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Monday, 22 April 2013

they've all landed

The previous posts were leading up to this I guess. All the migrants have suddenly landed on my patch. Initially the Chifchaffs, Blackcaps and Goldcrests have been around for a week or two while the Willow Warblers have finally landed. 

Those of a less robust constituition and do not want to see nature in the raw may prefer to leave the room now.

The first brood of Mallards appeared and I would think on what was their first swim. Seven young with mum, but it seems two became separated more or less straight away and were hanging around with five juvenile males. A Grey Heron didn't need a second invitation. While a bit distant these record shots illustrate nature in all it's detail. Then there were six.

I came across four Willow Warblers in the morning and four in the afternoon. Plus possible others as they were fairly mobile. They are seen on exactly the same stretch of habitat and walk I do regularly but only one male chiffchaff is singing. The light is always against me and the scrub quite dense so 'picking' them out can be problematic. Again not necessarily all the same bird and one appears to have a mite investation or a problem with its lower leg/ankle/feet.

Anyhoo... the Willow Warblers have landed and this fine male Blackcap was singing and when I returned a little later, he had company with a female Blackcap in the same location... the very same location I had seen them at last year.

A singing male Blackcap, where do they get their names?

Some bits n bobs

I managed a couple of hours off my local patch and was delighted to see a pair of Dippers and this Grey Wagtail. 

I think I said in an earlier email, there were four Bullfinch visiting the garden and just a record shot through the window with an old camera to record three feeding together. The male at the top appears to be the dominant male and has a brighter red chest, whereas the male at the bottom is more 'pink'. Normally they come in pairs and I'm surprised they tolerate this other male, while no evidence does make me wonder if it is their offspring, although he does get seen off if gets too cocky or close!

Just recently I have seen the male Bullfinch appearing more on their own, which may be a good sign... only time will tell.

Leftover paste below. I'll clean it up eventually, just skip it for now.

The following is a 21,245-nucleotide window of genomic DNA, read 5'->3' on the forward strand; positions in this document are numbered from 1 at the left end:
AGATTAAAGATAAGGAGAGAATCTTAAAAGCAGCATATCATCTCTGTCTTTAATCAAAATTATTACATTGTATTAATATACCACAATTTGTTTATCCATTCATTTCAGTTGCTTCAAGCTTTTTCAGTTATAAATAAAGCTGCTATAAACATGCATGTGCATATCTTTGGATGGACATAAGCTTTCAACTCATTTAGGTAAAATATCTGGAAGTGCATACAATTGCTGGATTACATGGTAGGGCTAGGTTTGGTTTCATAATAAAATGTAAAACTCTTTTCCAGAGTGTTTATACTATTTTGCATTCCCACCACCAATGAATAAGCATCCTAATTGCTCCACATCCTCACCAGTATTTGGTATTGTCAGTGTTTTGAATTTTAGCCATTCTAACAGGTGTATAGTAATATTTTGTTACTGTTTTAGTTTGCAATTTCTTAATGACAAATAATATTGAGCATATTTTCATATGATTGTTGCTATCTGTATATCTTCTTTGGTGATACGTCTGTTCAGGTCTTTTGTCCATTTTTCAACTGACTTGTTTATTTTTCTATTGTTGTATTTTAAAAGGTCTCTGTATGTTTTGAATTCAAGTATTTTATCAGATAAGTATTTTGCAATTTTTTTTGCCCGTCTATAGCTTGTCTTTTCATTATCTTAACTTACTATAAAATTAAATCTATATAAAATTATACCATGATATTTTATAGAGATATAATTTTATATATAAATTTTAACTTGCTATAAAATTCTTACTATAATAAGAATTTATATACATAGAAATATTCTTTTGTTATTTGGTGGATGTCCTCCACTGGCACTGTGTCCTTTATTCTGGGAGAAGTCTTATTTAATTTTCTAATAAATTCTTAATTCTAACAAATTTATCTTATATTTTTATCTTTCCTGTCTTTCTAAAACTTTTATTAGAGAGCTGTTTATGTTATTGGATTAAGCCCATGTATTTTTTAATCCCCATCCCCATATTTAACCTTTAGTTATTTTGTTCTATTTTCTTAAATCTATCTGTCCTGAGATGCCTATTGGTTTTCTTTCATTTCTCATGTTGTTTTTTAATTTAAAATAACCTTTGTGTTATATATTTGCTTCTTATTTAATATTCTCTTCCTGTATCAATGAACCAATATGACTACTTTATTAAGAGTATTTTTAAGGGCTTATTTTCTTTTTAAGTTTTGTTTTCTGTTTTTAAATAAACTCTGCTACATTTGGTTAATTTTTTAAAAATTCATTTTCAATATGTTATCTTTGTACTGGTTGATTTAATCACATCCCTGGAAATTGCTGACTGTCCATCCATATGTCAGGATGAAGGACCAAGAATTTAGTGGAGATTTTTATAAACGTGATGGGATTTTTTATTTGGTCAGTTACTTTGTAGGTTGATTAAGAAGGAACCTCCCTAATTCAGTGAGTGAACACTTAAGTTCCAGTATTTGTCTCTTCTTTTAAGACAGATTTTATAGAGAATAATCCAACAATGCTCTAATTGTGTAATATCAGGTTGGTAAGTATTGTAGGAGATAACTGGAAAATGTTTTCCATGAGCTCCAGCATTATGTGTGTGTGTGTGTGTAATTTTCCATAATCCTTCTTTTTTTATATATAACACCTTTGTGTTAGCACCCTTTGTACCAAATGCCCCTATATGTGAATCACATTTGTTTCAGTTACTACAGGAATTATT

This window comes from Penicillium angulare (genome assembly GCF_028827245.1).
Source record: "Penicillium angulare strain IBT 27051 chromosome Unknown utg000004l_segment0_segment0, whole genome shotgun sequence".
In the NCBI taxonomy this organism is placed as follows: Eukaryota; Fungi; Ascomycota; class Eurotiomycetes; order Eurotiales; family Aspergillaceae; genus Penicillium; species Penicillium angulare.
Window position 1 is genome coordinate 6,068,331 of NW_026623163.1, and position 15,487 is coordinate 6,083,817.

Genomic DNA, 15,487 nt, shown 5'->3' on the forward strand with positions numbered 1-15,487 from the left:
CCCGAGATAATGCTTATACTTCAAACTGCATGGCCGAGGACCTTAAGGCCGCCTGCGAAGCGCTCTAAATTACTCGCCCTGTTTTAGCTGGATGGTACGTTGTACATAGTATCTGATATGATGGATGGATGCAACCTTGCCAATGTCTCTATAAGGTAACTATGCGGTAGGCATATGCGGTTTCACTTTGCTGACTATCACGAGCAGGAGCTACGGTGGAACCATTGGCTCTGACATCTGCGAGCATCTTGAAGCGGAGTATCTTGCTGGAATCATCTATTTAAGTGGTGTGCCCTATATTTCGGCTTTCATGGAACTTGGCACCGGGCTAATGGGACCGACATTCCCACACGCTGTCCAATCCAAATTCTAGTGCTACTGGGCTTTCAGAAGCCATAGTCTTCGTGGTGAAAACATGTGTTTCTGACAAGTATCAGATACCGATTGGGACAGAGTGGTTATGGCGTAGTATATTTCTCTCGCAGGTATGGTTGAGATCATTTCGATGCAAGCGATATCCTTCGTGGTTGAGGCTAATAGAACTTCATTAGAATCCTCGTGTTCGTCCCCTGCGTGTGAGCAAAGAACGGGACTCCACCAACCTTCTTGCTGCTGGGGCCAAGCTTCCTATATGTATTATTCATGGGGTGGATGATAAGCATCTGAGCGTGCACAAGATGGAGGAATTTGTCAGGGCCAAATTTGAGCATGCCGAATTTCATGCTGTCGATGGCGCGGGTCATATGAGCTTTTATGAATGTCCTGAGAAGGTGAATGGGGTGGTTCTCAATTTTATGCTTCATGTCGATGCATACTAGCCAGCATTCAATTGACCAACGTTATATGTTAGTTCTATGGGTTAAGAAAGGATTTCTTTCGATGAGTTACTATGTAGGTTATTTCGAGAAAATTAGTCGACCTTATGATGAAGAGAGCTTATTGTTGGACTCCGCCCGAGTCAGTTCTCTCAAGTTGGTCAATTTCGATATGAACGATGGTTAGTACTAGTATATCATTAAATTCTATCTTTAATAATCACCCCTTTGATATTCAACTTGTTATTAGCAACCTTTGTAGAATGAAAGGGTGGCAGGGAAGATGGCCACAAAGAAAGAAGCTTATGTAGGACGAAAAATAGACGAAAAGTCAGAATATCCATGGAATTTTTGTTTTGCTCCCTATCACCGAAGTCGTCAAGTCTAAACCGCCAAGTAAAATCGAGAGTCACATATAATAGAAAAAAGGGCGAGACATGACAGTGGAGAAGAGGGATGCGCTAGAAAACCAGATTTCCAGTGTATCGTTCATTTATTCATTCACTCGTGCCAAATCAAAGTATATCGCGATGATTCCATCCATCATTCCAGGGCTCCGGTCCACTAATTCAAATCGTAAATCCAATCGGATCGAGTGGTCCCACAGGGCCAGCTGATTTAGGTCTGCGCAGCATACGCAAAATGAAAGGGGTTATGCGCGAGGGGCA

Back on my patch I was surprised to see two Redwing in mid-April, high in the canopy, I guess on their way home.

And just glad the Tornado is on our side... and as long as he doesn't have any accidents with those things strapped under the wings near my house, always glad to see them.

more chaff's

All been happening on my local patch just recently, you know the score...

I was surprised by the probable Noctule Bat as it was flying and feeding at lunchtime and as it was flying away from me at distance, it at first looked like it might be a swallow... clearly not. THANKS to www.lalows.blogspot.co.uk/ for the id. Goldcrests have been evident with several sightings, inlcuding three together at once, and this chiffchaff was fairly accommodating even though it took quite some time to allow me anywhere near... it was not going to sing though!

it will be ruining my apple crop next... but a fair swap 
waz zat camera shutter noise?

best I could manage in deep scrub

flying at lunchtime!




It's a chaff

or is it, I'm not so sure.

A couple of images for my reference and what I thought was a chiffchaff ... not necessarily all the same bird...

female wigeon landing

my garden visitors

my local resident(s)



Chiffchaff, thought the dogwood was a bit different

Wednesday, 10 April 2013

Black and white and shades of grey

Some images from out  'n about. Sanderling, wonderful litle birds at Rossall, a Grey Plover along with a flagged Turnstone (look forward to seeing the results) and an all-alone Black-tailed Godwit from Newton March where the water has been too high in the roadside pools for much to be seen.

There were two Canada Geese (not shown) on the marine lake and I did wonder, but no doubt locals – if not do let me know.

The Sanderling made me smile as they stood on one leg and turned like a weather vane into the prevailing and severely, bitterly cold easterly wind. The Grey Plover was a nice surprise before some mutt decided to take a dislike to me and harassed me around the beach having sent everything skyward of course. It wouldn't come quite close enough to get a monopod stuck where the sun doesn't shine. Of course it isn't the dogs fault but the owners. I had word.

Why Councils bother with 'keep your dogs on a lead' signs I have absolutley no idea... more waste of public funds (without enforcement). Which reminds me... 

(last image)... one from my archives (professionally I am something of an expert on signing [somebody has to do it, well when they don't is when it goes pear-shaped] ... Royal Mail and Manchester Airport were all my fault... mind you we reduced complaints at Ringway by 60% in the first few months with new signing).


Grey Plover, one of three
other photos confirmed it as 'BD'

which I could scratch my back...

5 species in one photo, I'll let you name them

Monday, 1 April 2013

By a short head

I'm going to have to find a different route – I can't drive past without stopping (well depends on the number of visitors).

Mr Cookson and I did our best to ignore each other being at opposite ends of the field being cut by the farmer but eventually spent a very enjoyable couple of hours watching two shorites collecting the casulaties and having a chat – THANKS David.

As always just too far away for the photos to be much good (and I can't be, err bothered to process them) but 'neece' to see as always...